The Importance of Storytelling in PR: Branding to Bonding
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As the PR world advances, compelling storytelling remains one of the most powerful tools to connect with an audience. Brands must connect with their target audiences for financial benefit to build brand reputation and increase repeat consumers. When you tell stories that resonate with your target audience, you can build on consumer trust, loyalty, and emotional connection. Creating an emotional connection is particularly effective, as a brand can stand out over competing brands or products by coming across as authentic and relatable. It allows brands to sell the product or idea as an extension of a consumer’s values, personality, or both.
Let’s think about this for a second. What’s the first thing you did this morning? I know what I did. I checked my phone for texts, emails, updated news, Instagram posts, etc. Everyone I’ve ever asked the question to does the same thing. So, right away, we’re online. The world today is digital, fast-paced, and filled with advertisements. We’re constantly scrolling, seeing ad after ad. We can’t avoid them no matter where we go. They’re everywhere; as humans, we’ve learned to blur it out. It would be overwhelming to take in that many ads at once. If we had all paid attention to every ad we had ever seen, we would have all gone wild by now! The term for this is called ‘ad blindness’. We can only assume in PR, due to ad blindness, these ads are easily overlooked by too many consumers. The best strategy to grab consumers’ attention is to impact them emotionally through compelling storytelling. Consumers are more likely to remember and be influenced by a story that relates to them personally over a quick banner ad. Ultimately, it’s a win for the brand even if the consumer decides not to contribute financially to the brand or product. Just watching and getting through the brand’s stories puts the brand ahead of competitors by capturing higher views through social media platforms and campaign posts.
One of my favourite examples of compelling storytelling in PR is Heineken’s The Closer campaign. As mentioned, grabbing a consumer’s attention regarding almost anything can be challenging. Heineken pulled it off by capitalizing on the classic consumer desire for perfect work and social life harmony. A Heineken bottle opening device called ‘The Closer’ could shut down job software and work applications when you open a Heineken beer. They had a strong and unique approach by connecting with the average working consumer and with audiences worldwide. In a post-pandemic world, we’re all ready to get out and have a good time. It was a fantastic tune for this campaign.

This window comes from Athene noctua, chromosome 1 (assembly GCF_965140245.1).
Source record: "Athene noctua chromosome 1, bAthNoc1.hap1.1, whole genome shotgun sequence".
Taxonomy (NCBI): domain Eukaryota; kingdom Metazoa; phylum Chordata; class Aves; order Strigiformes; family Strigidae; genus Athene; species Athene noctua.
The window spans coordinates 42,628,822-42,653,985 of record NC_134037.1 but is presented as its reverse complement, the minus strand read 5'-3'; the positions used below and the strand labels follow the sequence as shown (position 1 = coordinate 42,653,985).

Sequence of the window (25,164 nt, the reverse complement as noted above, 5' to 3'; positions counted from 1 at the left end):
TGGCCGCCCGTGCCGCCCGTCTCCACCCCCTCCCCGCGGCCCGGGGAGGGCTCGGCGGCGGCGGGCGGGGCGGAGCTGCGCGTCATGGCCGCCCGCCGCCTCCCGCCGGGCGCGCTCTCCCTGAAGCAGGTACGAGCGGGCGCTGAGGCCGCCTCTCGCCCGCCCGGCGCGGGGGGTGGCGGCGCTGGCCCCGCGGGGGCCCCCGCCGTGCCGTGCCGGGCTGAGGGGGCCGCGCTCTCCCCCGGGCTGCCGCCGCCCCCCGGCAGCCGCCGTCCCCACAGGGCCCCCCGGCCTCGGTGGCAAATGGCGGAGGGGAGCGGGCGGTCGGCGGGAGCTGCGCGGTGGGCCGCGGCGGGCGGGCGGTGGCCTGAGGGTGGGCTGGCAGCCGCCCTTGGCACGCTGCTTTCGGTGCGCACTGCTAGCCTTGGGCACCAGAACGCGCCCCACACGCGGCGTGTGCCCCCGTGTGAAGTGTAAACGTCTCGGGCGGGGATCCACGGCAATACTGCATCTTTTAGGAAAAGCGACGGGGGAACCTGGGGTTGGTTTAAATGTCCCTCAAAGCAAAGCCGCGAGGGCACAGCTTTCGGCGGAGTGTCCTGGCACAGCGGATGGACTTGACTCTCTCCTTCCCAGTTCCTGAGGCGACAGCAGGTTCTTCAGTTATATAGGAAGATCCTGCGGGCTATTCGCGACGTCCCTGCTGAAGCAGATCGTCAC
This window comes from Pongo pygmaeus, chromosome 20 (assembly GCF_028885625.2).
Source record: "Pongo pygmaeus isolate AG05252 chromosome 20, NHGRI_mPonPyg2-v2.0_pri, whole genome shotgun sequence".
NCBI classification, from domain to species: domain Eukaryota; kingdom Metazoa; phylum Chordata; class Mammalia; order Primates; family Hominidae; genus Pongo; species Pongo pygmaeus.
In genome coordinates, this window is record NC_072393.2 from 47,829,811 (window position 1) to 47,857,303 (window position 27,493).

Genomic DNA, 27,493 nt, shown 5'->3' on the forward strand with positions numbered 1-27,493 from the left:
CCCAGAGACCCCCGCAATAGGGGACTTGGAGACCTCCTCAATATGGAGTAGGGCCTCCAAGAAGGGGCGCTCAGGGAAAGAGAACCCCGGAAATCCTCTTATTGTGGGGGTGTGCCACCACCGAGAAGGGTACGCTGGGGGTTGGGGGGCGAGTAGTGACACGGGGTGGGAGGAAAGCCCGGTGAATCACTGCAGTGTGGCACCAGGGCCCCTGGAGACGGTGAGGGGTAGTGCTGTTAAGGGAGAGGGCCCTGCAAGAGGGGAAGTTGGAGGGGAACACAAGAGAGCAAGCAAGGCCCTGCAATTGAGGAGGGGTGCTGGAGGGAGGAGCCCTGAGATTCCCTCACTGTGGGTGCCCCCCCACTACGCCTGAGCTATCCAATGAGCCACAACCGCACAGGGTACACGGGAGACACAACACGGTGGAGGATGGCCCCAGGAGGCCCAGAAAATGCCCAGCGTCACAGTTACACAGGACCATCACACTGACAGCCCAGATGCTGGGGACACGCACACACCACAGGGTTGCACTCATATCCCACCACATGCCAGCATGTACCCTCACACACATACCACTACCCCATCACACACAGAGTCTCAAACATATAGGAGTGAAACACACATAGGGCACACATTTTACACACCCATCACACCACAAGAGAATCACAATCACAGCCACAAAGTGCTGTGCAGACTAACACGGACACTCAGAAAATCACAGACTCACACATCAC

Pepsi and Kendall Jenner
Unfortunately, but honestly, thankfully, I won’t be able to include the official Pepsi commercial that had reality star and supermodel Kendall Jenner. It’s the best example of ineffective storytelling in PR I can think of. The commercial was highly controversial. It looked to be inspired by the Black Lives Matter movement. It was a multi-racial protest. You see Jenner being photographed, suddenly wanting to participate in this protest. She removes her blonde wig, reveals her natural brown hair, and then takes off her lipstick. The video ends with Jenner offering a police officer a can of Pepsi as a peace offering. Everyone is cheering, including the police officer. Viewers questioned if the story was meant to suggest that a can of Pepsi could end police brutality and racism. It came across as offensive, tone-deaf, and unrealistic to consumers and fans of the brand. I’m still trying to figure out Pepsi’s true vision regarding the bottom line of this ad’s story. Still, being insensitive to serious real-world issues isn’t a step in the right direction if you want to step up your storytelling game in the PR community.
Side note: the storyteller is just as important as the story itself in PR. They bring voice to thoughts and ideas. By sharing their own experiences and emotions, the storyteller helps develop a more profound sense of certainty in the brand while making the story more compelling, engaging, and realistic. The storyteller doesn’t always have to be a celebrity, but whoever is telling the story should deeply understand the message.
When I started considering the importance of storytelling in PR, I remembered my earliest memories of the topic. Funny enough, the High School Musical 2 movie was about to be filmed, and I remember being able to vote for which of the Disney Channel celebrities would be in the film out of four options. The choices were Sprouse Twins, Selena Gomez, Demi Lovato, and Miley Cyrus. I voted for Miley Cyrus, Disney’s Hannah Montana, and she was in the film. I remember thinking I was the reason she got the gig. Instantly it clicked; what a fun way to connect with your audience. Make them feel like they’re a part of something as big as the High School Musical franchise. They continue connecting with their audiences through social media platforms and consistently release nostalgic remake films that speak to many generations.
My bottom line is stories inspire people. People inspire stories. Why wouldn’t that be important in PR when behind every brand and consumer is a person?
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